LONDON (Reuters) - Growing concern about the impact of trade tensions on the economic outlook, another spike in Italian borrowing costs, fraught Brexit talks and volatility in world markets make for a colorful backdrop to Thursday’s European Central Bank meeting.
The ECB is expected to repeat that its 2.6 trillion euro ($3.0 trillion) bond-buying scheme is likely to end at the close of the year, with bond markets hoping for details on how reinvestments from maturing bonds will be channeled next year.
Here are some key questions that may come up.
1. How worried is the ECB about growing risks to the growth outlook?
Economists were unanimous in a recent Reuters poll that the ECB will end its bond-buying stimulus by year-end, with a low likelihood of an extension in the face of political and trade worries.
But growing concern about the economic outlook may be hard to ignore as trade wars take a toll. This month, the International Monetary Fund cut its world economic growth forecasts for 2018 and 2019, and Europe’s biggest economy Germany lowered its growth projections.
Minutes of the ECB’s September meeting showed that at least some policymakers debated whether to downgrade their growth risk assessment, which they described as “broadly balanced”.
“Global downside risks, and the possibility of further increases in those risks from here which could formally tip the balance toward downside risks in the statement, are the main things to watch,” said Pictet Wealth Management strategist Frederik Ducrozet.
2. When will the ECB start discussing rate hikes?
The ECB is likely to repeat the line it has laid out since June: that rates will remain on hold through the summer of 2019.
That’s not to say a question on the rate-hike debate will not come up at ECB chief Mario Draghi’s press conference.
Dutch central bank governor Klaas Knot said earlier this month the ECB will have to start discussing the timing of a rate hike in January.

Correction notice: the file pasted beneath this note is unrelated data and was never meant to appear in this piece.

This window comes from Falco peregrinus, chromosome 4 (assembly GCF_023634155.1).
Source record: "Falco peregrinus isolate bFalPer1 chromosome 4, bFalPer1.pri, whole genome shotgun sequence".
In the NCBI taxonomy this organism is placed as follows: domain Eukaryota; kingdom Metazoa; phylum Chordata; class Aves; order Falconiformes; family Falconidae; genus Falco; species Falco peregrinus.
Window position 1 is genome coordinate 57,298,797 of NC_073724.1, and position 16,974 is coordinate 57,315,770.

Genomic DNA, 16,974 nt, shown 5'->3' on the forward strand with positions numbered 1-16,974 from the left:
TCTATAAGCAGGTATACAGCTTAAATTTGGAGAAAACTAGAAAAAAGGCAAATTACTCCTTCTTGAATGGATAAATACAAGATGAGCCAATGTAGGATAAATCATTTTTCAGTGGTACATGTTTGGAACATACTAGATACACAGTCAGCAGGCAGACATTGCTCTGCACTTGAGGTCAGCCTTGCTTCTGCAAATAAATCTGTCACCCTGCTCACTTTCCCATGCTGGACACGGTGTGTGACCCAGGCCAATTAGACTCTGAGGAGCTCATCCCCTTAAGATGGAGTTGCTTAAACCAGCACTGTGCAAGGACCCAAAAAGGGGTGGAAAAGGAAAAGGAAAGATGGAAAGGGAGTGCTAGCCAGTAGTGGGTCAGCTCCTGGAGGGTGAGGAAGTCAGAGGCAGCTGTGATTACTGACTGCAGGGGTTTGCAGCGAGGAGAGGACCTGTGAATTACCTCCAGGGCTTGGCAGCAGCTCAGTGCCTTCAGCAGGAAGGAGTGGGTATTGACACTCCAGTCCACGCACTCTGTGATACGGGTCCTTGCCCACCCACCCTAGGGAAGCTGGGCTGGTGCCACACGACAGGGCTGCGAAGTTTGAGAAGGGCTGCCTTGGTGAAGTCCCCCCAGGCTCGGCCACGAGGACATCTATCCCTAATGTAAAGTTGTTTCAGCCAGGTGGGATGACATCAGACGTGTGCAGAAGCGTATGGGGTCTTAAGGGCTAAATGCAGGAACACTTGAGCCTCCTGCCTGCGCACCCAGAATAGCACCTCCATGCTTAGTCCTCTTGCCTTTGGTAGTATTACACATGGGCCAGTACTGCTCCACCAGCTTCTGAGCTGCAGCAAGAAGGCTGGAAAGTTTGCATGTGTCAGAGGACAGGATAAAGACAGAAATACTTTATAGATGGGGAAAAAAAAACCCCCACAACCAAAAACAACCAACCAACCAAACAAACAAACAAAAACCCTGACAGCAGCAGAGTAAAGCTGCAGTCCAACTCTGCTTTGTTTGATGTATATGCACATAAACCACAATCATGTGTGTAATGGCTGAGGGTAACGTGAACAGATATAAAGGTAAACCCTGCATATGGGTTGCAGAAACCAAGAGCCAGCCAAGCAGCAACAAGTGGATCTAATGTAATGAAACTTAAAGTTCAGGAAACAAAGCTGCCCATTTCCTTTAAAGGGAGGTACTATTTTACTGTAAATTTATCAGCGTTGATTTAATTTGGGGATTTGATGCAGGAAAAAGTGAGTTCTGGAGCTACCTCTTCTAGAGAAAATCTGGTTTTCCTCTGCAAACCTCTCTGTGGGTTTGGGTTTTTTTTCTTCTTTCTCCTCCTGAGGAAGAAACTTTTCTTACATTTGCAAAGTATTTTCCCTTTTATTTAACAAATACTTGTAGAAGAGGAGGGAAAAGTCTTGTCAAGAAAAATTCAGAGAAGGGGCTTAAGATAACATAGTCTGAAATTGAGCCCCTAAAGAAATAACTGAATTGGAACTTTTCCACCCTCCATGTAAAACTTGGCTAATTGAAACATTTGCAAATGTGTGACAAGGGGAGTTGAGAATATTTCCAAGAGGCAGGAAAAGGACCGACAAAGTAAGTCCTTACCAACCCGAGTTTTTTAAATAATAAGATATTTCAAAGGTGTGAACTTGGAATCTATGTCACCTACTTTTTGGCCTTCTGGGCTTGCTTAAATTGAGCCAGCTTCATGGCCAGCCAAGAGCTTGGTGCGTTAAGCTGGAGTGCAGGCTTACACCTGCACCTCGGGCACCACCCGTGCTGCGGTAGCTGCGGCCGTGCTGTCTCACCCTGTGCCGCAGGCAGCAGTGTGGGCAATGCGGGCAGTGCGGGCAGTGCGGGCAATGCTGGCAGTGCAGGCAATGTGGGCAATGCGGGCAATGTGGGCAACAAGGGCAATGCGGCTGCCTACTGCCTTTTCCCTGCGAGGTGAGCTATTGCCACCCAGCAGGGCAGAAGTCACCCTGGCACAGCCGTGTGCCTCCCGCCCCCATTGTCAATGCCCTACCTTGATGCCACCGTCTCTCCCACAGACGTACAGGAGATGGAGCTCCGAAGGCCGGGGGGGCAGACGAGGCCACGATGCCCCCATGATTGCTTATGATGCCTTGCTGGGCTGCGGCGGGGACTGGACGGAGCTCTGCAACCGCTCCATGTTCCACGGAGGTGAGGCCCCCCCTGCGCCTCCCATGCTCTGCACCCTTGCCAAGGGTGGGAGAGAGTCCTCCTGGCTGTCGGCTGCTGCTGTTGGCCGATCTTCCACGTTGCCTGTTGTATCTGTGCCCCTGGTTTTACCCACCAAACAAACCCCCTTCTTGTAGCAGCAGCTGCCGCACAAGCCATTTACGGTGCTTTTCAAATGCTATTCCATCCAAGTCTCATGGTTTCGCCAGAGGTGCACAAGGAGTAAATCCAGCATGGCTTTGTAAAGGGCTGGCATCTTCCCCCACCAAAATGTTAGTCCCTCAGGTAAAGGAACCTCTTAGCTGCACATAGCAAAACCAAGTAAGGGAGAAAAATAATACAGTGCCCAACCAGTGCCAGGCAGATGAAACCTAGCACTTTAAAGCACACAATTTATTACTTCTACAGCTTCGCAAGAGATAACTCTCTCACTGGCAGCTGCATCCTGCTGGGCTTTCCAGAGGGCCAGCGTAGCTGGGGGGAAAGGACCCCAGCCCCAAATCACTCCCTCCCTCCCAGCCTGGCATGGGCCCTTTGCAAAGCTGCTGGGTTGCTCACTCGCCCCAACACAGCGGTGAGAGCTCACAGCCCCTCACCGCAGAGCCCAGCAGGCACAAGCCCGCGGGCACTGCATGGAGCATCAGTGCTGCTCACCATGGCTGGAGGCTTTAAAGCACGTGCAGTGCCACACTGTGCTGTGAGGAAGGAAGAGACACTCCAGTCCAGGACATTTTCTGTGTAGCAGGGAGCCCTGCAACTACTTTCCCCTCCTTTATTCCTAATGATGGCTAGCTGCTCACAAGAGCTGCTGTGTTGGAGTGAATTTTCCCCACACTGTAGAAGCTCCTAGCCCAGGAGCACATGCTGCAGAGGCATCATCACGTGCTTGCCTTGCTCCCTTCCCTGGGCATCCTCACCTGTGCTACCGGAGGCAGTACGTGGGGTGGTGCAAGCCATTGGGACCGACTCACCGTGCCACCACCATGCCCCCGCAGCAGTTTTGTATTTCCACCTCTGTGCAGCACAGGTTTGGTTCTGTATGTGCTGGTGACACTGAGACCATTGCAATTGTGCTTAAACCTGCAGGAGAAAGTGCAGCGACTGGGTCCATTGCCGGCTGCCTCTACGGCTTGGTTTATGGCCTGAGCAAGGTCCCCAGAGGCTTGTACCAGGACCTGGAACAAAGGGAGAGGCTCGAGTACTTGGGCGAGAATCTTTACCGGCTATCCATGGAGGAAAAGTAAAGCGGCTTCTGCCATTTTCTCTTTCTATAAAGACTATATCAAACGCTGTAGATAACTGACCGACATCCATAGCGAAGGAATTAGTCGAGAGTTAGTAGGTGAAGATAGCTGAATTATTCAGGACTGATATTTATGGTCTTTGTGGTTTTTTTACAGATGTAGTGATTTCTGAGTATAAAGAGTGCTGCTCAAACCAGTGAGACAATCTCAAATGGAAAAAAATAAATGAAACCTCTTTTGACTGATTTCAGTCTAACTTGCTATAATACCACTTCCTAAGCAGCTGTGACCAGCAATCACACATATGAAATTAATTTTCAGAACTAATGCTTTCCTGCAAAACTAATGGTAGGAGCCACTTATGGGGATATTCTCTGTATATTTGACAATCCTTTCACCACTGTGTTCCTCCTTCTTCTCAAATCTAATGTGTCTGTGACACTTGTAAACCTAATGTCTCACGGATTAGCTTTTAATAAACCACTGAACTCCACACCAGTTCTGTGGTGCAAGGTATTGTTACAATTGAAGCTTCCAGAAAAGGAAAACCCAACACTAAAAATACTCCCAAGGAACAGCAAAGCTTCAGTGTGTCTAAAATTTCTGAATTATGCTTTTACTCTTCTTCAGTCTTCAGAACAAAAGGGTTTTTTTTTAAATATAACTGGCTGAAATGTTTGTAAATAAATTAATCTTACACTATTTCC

Draghi also stirred the rate debate with his recent reference to a “relatively vigorous” rise in underlying inflation — comments that have been toned down since.
At the same time, market turmoil in Italy has ignited some caution into investor rate-hike expectations.
3. Will the ECB spell out its plans for reinvestments?
This is the big question for euro zone bond markets, given that reinvestments of funds from maturing bonds held by the ECB will continue to buffer debt once new buying ends.
The ECB has said it will reinvest funds from maturing bonds but has yet to spell out details and there is some talk about whether the bank will target its funds at longer-dated bonds.
Some policymakers have even advocated not rolling over corporate bonds and spending the proceeds elsewhere, Reuters reported last month.
But policymakers also said that any changes to the ECB’s reinvestment policy are likely to be mostly technical, aimed at keeping purchases smooth.
For an interactive version of the below chart, click here https://reut.rs/2EzU0vv.
4. What about the ECB’s capital key, isn’t that due a change?
That’s right - the ECB is due to update its capital key, the amount of capital each member state has paid in, at the start of 2019 to reflect changes in the size of their economies.
Draghi has said the ECB would follow its capital key when deciding how to deploy its reinvestments, so any changes here are potentially key.
Economists estimate that a new capital key would see Germany’s weight increase while Italy’s and Spain’s fall — implying lower reinvestment flows into those countries.
However, while Germany’s weighting is likely to rise, a scarcity of eligible German debt for ECB purchases means there is little if any scope to buy more bonds from the country.
“These are technical issues that usually nobody would care about, but in this instance it is important because for the foreseeable future, reinvestments are the main policy tool that the ECB will use,” said Jefferies senior European economist Marchel Alexandrovich.
5. What is the ECB’s tolerance to Italian risks?
Since the ECB last met, Italy’s anti-establishment government has delivered an expansionary budget — sparking a clash with the EU and sending Italian bond yields up sharply. The bond selloff has rippled into Italian banking stocks, broader share markets and the euro.
Recent correlations between euro/dollar and the German/Italian bond spread have started to strengthen, highlighting the currency’s sensitivity to Italian bond market volatility.
Draghi said this month that Italian officials must stop questioning the euro and need to “calm down” in their budget debate as they have already hurt firms and households.
And not everybody is convinced that Italian risks will remain a localized affair. Alessio De Longis and Ben Rockmuller, portfolio managers at Oppenheimer Funds, have reduced their exposure to European equities in favor of U.S. equities citing growing concerns on Italy.
Reporting by Dhara Ranasinghe; Additional reporting by Saikat Chatterjee in London and Balazs Koranyi in Frankfurt; Graphics by Ritvik Carvalho; Editing by Hugh Lawson